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VICTOR JOECKS: Coronavirus isn’t a reason to gut property tax caps

The fiscal situation facing governments throughout Nevada is ugly. But it shouldn’t be an excuse to eliminate property tax caps.

On Tuesday, the Clark County Commission received a presentation on the fiscal impact of the coronavirus shutdown. The numbers are stunning. From March to June, the county is estimating a 52 percent drop in general fund revenues.

The next fiscal year starts in July. Those numbers aren’t much rosier. Revenue from the consolidated tax, which is mostly the sales tax, is projected to be 35 percent lower than anticipated.

After some mostly one-shot fiscal moves, the county faces close to a $58 million budget hole next year. That will require an 11 percent reduction in pay and benefits. The average compensation — pay and benefits — for a county employee is around $100,000. If county unions don’t agree to concessions, the alternative is more than 500 layoffs.

Incredibly, that’s the good news. In fiscal 2022, the county is potentially looking at a $152 million budget gap if revenues don’t improve.

Eventually, the conversation turned to the property tax. It takes longer to see a decrease in property tax revenue, but members of county staff think there will likely be a reduction in assessed values. Nevada caps property tax increases at 3 percent a year for residential homes and 8 percent a year for commercial properties.

“Do you have a sense for — but for the property tax caps put in place years ago — where we would be financially?” Commissioner Justin Jones asked.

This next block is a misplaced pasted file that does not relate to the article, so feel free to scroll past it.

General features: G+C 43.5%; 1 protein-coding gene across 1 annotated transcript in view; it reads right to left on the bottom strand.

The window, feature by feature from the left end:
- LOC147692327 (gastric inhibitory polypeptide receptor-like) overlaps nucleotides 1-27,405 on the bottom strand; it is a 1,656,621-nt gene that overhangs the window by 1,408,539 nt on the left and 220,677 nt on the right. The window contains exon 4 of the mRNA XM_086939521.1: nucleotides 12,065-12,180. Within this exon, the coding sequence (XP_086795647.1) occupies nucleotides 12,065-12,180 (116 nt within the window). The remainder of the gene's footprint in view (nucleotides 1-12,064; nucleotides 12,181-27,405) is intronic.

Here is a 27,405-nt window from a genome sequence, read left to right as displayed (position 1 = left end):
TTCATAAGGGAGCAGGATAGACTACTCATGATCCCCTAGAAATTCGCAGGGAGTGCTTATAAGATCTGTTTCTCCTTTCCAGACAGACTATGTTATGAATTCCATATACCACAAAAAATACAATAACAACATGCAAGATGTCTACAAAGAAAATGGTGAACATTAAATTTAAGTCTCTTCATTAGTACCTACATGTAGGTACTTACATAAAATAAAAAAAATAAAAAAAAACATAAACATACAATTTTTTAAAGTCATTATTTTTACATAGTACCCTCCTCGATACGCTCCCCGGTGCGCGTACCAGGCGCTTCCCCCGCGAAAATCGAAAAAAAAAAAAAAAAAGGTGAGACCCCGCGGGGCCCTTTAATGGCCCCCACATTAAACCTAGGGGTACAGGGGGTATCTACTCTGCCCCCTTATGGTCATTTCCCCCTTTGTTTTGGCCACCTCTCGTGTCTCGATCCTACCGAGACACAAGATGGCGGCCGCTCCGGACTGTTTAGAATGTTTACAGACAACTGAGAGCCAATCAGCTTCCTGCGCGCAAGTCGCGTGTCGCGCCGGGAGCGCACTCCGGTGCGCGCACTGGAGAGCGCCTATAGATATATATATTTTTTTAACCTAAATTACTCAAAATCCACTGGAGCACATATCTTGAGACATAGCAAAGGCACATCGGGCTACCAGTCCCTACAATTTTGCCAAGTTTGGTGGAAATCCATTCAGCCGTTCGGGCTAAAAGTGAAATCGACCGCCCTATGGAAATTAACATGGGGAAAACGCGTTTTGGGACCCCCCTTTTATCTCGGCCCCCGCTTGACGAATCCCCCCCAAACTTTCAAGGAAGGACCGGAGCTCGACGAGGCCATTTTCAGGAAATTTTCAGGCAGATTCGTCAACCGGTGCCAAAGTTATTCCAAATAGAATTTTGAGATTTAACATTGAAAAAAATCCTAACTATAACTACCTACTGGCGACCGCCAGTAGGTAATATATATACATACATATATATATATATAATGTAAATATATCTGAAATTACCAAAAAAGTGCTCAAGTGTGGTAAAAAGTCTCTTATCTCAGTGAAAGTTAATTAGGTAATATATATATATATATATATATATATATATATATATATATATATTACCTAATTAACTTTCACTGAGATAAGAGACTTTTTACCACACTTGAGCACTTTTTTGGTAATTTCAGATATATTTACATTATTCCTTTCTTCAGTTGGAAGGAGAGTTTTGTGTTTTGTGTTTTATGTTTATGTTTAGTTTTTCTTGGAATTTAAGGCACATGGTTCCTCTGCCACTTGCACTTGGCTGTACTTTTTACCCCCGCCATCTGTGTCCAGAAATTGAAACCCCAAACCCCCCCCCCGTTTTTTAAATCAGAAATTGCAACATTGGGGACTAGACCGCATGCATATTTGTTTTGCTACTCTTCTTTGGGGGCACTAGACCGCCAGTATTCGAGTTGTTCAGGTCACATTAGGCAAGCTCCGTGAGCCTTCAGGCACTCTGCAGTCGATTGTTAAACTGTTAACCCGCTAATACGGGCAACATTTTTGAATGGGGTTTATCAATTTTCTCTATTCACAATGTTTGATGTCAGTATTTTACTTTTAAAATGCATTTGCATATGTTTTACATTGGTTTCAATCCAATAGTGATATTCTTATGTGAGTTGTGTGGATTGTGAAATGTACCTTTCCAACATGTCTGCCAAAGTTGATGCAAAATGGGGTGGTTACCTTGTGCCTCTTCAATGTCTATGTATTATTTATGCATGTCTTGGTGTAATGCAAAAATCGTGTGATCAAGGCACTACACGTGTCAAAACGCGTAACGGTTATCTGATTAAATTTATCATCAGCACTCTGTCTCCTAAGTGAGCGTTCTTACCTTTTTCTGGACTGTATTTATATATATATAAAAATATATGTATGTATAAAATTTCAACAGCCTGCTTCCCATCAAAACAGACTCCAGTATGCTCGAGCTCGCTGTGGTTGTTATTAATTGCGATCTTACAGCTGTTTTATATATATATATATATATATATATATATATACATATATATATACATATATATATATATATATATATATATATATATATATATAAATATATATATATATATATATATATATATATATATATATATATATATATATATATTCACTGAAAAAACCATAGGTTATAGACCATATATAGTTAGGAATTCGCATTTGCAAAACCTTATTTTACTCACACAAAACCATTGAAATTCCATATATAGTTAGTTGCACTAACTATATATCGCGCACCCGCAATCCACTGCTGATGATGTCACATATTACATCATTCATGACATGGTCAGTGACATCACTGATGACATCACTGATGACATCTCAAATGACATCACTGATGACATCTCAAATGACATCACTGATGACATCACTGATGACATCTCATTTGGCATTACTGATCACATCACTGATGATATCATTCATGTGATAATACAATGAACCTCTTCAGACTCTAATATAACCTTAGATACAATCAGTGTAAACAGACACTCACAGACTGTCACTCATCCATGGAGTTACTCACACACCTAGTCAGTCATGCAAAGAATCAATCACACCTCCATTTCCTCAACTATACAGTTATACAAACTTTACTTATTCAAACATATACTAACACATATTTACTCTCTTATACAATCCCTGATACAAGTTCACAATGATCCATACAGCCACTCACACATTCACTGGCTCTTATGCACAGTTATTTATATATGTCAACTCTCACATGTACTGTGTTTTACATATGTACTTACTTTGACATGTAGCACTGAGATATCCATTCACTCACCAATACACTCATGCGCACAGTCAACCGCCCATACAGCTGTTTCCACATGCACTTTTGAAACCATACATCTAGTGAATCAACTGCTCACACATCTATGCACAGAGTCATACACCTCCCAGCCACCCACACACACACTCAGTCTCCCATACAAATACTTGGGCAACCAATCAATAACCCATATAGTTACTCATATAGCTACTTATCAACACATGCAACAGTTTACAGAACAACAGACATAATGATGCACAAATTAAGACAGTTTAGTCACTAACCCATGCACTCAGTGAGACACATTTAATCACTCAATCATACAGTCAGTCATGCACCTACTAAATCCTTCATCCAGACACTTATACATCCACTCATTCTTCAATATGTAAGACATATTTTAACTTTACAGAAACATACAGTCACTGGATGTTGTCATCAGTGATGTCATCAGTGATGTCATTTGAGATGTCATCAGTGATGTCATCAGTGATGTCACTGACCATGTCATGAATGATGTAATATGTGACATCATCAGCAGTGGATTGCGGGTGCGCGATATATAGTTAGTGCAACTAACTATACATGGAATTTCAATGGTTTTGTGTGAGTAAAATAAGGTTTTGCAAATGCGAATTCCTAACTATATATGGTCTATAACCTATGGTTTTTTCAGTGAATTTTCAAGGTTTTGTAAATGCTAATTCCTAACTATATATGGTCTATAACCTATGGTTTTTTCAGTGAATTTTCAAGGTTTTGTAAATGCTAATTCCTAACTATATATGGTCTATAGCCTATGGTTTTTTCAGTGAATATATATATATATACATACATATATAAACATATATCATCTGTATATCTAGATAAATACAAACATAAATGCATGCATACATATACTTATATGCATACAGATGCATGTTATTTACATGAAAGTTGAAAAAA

“Justin, that’s an open question,” Commission Chair Marilyn Kirkpatrick said. “You and I have been trying to fix property tax forever.”

“Let’s just say better, right?” Jones said.

Think about this. More than 300,000 Nevadans have lost their jobs in the past few weeks. The economy has collapsed as businesses were forced to close. Families are worried about putting food on the table and paying the mortgage. Yet these politicians are bummed out that they didn’t figure out a way to squeeze a few more dollars out of county residents and businesses before the bottom fell out. Shameful.

Jones is also wrong. Absent the property tax cap, the county would be facing a bigger crisis.

During the Great Recession, property tax values dropped precipitously. As the recovery progressed, caps limited the increase in assessed value to 3 percent a year. Actual home values have increased quite a bit more. Without the property tax caps in place, the government would have collected more money. Politicians who share Jones’ worldview would have doled it out in raises and hired more staff, padding baseline budgets for years to come.

Even if they had tried to save the extra money, Nevada’s collective bargaining laws ensure unions control a large portion of local government budgets.

The property tax caps actually helped limit how much now needs to be cut. These caps also moderate how much money the county loses from falling property values because most assessed values are above actual values.

Nevada is facing a host of problems. Property tax caps aren’t among them.

Victor Joecks’ column appears in the Opinion section each Sunday, Wednesday and Friday. Contact him at vjoecks@reviewjournal.com or 702-383-4698. Follow @victorjoecks on Twitter.

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